Whoso would be a man must be a nonconformist. He who would gather immortal palms must not be hindered by the name of goodness, but must explore if it be goodness. Nothing is at last sacred but the integrity of your own mind. Absolve you to yourself, and you shall have the suffrage of the world.
— “Self Reliance,” Ralph Waldo Emerson
You may find this conversation interesting or useful as a colleague if you are on the fence about joining the Association of Professional Piercers.
Hand Hygiene in the New England Journal of Medicine Complete with interesting video Hand Hygiene Yves Longtin, M.D., Hugo Sax, M.D., Benedetta Allegranzi, M.D., Franck Schneider, and Didier Pittet, M.D. N Engl J Med 2011; 364:e24 March 31, 2011
I believe that professionals and clients have a right to know the roughness of the surface finish of body jewelry from each manufacturer they choose to do business with. Roughness can be measured as Ra to the microinch or Metric: nanometer. (The final smooth finish for many polished surgical implants is specified at 0.025µm to 0.05µm (1µin to 2µin)). This would alleviate a lot of confusion and allow a more frank discussion of the merits of different processes to arrive at a desired finish.
Smoother is better in our case, but how smooth is smooth enough?
For brevity, I suggest that you use all sterile disposable single use items, however if you are to reprocess used instruments: Classes Come to the APP or the APT conference for classes on the subject Read the notes from one of the recent APP classes https://brnskll.com/shares/statim/ for a thorough description of some options, including accessible … Read more
I am teaching Biomaterials standards for body art at the BMXnet conference in Essen, Germany this month for World Standards Day, the celebration of the birth of ISO October 14th, 1946. ASTM International will participate in the U.S. celebration of World Standards Day, sponsored by the American National Standards Institute (ANSI) on Oct. 13 in Washington, D.C. This year’s … Read more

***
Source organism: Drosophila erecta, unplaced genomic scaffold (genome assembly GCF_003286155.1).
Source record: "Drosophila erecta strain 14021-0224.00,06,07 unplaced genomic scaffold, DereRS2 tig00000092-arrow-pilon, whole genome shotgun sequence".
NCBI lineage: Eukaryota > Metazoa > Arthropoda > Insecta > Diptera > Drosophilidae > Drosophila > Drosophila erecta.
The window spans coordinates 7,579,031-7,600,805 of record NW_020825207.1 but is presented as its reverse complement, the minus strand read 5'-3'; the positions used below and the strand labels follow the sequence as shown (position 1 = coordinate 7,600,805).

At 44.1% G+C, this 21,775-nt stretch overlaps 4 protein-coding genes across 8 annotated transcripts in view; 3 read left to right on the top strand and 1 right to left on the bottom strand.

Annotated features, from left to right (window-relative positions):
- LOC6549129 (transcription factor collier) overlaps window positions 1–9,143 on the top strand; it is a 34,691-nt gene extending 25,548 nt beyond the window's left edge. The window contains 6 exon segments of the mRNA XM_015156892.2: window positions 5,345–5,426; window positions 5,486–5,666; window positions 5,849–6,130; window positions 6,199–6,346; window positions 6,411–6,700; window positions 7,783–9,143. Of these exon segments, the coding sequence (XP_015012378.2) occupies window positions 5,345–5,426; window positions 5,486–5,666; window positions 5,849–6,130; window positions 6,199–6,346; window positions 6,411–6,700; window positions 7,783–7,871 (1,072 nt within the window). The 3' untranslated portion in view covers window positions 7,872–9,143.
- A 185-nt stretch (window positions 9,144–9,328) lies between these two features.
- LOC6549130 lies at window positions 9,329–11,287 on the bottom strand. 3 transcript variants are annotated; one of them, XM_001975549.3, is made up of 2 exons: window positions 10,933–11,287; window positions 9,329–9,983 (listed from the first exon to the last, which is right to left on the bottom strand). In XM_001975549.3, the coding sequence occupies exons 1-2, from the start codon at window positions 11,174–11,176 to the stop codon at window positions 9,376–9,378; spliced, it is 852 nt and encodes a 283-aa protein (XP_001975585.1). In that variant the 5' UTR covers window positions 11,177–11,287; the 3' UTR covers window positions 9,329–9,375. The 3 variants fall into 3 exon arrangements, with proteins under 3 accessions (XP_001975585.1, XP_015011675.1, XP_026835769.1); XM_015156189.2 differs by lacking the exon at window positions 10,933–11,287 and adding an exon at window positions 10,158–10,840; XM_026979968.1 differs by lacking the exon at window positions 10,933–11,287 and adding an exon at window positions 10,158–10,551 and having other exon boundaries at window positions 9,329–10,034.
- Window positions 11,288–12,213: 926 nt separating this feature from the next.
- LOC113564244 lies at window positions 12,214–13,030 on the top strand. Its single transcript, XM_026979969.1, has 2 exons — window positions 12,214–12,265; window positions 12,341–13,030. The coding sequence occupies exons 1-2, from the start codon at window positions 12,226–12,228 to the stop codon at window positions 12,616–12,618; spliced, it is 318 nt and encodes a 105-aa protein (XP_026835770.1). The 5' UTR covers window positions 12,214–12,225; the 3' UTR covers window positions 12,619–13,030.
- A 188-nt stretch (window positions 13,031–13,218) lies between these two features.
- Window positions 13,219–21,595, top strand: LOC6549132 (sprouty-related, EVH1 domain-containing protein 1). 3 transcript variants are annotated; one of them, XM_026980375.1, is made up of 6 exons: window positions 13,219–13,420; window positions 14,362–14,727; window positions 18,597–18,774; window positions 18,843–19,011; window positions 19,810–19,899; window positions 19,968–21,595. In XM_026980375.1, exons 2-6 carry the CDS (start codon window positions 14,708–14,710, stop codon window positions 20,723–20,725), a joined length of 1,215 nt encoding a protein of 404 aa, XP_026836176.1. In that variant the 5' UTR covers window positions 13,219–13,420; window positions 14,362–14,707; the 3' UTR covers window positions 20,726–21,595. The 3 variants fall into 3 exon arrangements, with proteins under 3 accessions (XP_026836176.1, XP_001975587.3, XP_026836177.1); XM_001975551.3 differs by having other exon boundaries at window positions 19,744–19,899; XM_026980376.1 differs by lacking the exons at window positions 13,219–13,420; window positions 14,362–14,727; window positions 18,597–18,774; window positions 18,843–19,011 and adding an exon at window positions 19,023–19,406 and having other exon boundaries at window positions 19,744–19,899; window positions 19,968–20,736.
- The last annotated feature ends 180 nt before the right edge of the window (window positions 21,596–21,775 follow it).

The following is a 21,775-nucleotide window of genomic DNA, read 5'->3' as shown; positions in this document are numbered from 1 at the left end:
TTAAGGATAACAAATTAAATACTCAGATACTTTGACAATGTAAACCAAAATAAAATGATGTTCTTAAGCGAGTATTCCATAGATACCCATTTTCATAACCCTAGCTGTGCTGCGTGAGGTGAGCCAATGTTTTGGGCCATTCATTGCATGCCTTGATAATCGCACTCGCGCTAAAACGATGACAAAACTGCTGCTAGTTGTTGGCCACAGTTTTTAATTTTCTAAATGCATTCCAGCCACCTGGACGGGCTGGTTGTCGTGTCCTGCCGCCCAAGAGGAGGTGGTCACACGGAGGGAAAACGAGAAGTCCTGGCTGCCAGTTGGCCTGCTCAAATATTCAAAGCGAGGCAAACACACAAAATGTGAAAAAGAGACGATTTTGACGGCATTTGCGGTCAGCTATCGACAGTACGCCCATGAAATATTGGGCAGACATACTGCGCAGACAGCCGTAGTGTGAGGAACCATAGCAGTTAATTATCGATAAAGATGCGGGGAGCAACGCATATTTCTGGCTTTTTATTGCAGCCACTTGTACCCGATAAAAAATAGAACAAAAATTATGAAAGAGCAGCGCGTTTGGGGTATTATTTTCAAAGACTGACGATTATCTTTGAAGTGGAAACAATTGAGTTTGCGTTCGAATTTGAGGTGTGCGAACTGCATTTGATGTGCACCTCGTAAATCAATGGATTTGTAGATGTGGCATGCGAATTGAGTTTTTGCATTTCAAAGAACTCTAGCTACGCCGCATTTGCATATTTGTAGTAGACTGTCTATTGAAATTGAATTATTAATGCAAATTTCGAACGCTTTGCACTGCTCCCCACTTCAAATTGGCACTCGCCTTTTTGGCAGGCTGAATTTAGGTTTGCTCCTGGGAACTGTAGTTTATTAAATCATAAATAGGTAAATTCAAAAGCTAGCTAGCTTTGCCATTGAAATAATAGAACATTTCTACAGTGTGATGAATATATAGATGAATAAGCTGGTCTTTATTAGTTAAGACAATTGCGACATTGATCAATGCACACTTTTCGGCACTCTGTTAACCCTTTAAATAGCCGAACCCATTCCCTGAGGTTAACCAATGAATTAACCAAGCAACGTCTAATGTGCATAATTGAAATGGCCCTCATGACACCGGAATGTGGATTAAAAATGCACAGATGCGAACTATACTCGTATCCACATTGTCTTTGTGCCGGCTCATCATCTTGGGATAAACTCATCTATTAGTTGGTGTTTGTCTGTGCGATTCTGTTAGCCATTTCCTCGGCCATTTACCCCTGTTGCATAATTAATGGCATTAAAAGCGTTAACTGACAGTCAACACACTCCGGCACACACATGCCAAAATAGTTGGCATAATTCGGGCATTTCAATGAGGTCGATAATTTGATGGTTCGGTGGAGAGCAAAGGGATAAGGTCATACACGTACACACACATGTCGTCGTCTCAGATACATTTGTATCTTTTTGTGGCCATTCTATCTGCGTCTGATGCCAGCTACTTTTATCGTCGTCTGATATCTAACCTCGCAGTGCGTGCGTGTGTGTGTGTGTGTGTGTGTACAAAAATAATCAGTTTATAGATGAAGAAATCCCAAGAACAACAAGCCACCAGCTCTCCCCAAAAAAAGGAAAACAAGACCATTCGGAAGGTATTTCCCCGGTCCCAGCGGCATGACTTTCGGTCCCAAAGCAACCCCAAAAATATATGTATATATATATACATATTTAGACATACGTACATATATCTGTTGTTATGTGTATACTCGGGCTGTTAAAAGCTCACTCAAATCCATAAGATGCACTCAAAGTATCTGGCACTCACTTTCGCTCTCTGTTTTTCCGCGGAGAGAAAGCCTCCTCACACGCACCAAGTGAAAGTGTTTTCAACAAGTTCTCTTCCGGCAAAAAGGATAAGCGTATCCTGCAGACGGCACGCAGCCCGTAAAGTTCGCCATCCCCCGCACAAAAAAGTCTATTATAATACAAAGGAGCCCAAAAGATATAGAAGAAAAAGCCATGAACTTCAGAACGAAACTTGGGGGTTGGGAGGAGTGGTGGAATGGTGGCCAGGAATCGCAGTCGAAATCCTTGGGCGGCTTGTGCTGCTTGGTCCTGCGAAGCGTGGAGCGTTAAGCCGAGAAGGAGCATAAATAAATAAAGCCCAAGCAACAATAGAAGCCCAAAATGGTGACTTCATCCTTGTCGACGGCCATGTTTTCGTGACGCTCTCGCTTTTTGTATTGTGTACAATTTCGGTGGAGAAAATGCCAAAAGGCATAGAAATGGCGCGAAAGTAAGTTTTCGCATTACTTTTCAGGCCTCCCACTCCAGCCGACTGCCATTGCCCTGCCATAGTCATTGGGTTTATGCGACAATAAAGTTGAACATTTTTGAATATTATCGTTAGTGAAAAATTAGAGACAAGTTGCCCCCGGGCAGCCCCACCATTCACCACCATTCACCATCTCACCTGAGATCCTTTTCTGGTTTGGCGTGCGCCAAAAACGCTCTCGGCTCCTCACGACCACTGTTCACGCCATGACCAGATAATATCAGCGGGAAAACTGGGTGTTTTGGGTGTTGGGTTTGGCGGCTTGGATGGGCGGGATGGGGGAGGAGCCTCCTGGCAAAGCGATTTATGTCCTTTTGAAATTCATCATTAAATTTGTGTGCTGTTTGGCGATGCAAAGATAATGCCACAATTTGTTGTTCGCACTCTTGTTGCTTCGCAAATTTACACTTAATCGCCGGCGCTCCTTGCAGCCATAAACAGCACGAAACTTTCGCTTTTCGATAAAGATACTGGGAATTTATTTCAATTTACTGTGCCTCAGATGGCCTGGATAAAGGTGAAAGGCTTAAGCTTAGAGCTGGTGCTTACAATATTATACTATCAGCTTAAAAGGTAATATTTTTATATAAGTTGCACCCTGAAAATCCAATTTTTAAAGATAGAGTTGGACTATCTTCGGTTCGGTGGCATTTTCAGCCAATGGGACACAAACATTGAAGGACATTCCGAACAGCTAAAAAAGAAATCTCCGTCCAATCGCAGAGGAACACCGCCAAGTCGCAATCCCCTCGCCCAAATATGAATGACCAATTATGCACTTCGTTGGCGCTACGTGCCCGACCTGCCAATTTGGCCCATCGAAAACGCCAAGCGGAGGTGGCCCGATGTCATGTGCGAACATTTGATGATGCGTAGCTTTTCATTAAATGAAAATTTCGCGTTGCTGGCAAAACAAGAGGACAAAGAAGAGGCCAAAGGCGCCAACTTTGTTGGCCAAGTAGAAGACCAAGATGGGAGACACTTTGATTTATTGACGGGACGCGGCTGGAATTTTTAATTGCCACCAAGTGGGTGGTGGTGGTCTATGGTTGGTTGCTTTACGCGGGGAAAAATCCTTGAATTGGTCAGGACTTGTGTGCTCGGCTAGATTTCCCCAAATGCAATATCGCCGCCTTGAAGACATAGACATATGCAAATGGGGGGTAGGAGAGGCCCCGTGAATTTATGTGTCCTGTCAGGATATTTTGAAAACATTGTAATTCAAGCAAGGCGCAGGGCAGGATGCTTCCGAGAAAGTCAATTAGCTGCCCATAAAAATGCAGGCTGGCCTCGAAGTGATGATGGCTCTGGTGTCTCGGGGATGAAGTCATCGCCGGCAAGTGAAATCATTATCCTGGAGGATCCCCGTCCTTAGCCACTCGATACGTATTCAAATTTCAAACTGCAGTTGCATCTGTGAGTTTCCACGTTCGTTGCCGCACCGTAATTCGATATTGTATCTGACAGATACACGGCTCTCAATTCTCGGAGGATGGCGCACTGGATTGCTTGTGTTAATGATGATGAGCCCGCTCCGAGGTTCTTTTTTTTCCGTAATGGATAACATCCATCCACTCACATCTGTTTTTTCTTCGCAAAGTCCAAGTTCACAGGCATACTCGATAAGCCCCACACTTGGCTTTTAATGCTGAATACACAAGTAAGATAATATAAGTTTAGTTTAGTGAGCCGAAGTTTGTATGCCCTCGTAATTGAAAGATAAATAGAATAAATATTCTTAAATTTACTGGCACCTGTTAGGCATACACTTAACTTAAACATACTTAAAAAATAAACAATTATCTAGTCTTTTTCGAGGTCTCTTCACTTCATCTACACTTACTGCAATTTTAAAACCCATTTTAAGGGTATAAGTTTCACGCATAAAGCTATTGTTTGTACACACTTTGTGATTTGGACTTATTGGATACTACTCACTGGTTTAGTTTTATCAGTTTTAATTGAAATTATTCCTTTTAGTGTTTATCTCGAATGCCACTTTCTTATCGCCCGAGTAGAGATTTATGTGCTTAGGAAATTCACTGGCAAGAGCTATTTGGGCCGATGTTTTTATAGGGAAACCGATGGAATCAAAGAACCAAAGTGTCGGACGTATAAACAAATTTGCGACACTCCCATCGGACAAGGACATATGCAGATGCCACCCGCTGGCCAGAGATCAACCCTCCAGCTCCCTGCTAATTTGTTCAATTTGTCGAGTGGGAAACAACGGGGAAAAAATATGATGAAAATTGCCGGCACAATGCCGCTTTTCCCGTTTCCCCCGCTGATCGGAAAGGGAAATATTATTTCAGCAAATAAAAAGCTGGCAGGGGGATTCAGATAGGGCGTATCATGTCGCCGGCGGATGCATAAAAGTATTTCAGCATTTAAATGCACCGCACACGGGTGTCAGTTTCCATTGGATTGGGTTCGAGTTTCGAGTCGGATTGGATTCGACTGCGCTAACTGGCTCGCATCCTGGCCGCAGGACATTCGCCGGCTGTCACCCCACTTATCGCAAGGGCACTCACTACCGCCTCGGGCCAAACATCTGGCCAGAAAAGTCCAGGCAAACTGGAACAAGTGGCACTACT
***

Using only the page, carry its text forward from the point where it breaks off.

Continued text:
Have you seen any body jewelry that made you wonder whether or not it was safe to wear?
Please add any manufacturer to this list who makes body jewelry that does not seem to meet appropriate safety standards. Our work group is collecting a list of examples for body jewelry review. You can email pictures, too. Your comments will be used in our ongoing project to help inform the public and improve body jewelry quality worldwide.
The actual procedure surface is referred to as an “aseptic field,” and is a sterilized surface that becomes exposed to air contact only at the beginning of the piercing procedure. The aseptic field used by most piercers is the sterile inside surface of a freshly opened large autoclave or sterile glove package, Statim cassette, rigid sterilization container, or sterilized tray. Once the package is opened, sterile tools, needles, jewelry, and disposables can be dropped onto the inside surface for use. The exterior of sterilized packages such as those containing the jewelry should not touch the aseptic field; the contents should be carefully dispensed onto it.